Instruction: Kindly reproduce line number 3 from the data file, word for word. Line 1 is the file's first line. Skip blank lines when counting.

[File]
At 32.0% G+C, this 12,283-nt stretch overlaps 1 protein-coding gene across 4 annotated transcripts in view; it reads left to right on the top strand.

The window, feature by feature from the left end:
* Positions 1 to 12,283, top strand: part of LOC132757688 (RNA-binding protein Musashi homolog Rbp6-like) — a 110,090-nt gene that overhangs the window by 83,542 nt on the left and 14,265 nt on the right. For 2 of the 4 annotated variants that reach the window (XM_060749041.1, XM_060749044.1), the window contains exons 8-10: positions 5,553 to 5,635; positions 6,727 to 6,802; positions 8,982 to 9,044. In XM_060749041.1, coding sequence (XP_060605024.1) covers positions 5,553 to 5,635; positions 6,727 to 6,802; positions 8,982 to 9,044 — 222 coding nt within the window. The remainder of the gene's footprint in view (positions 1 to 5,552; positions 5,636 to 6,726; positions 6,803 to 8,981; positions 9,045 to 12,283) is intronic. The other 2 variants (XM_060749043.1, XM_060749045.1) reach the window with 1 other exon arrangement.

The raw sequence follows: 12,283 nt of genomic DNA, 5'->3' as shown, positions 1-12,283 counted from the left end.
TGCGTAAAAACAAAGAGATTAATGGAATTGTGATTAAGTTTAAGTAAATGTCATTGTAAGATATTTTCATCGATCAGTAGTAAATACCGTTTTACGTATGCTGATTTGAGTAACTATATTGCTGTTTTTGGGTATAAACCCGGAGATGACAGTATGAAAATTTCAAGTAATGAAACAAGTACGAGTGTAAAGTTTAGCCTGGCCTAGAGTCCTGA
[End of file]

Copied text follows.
* Positions 1 to 12,283, top strand: part of LOC132757688 (RNA-binding protein Musashi homolog Rbp6-like) — a 110,090-nt gene that overhangs the window by 83,542 nt on the left and 14,265 nt on the right. For 2 of the 4 annotated variants that reach the window (XM_060749041.1, XM_060749044.1), the window contains exons 8-10: positions 5,553 to 5,635; positions 6,727 to 6,802; positions 8,982 to 9,044. In XM_060749041.1, coding sequence (XP_060605024.1) covers positions 5,553 to 5,635; positions 6,727 to 6,802; positions 8,982 to 9,044 — 222 coding nt within the window. The remainder of the gene's footprint in view (positions 1 to 5,552; positions 5,636 to 6,726; positions 6,803 to 8,981; positions 9,045 to 12,283) is intronic. The other 2 variants (XM_060749043.1, XM_060749045.1) reach the window with 1 other exon arrangement.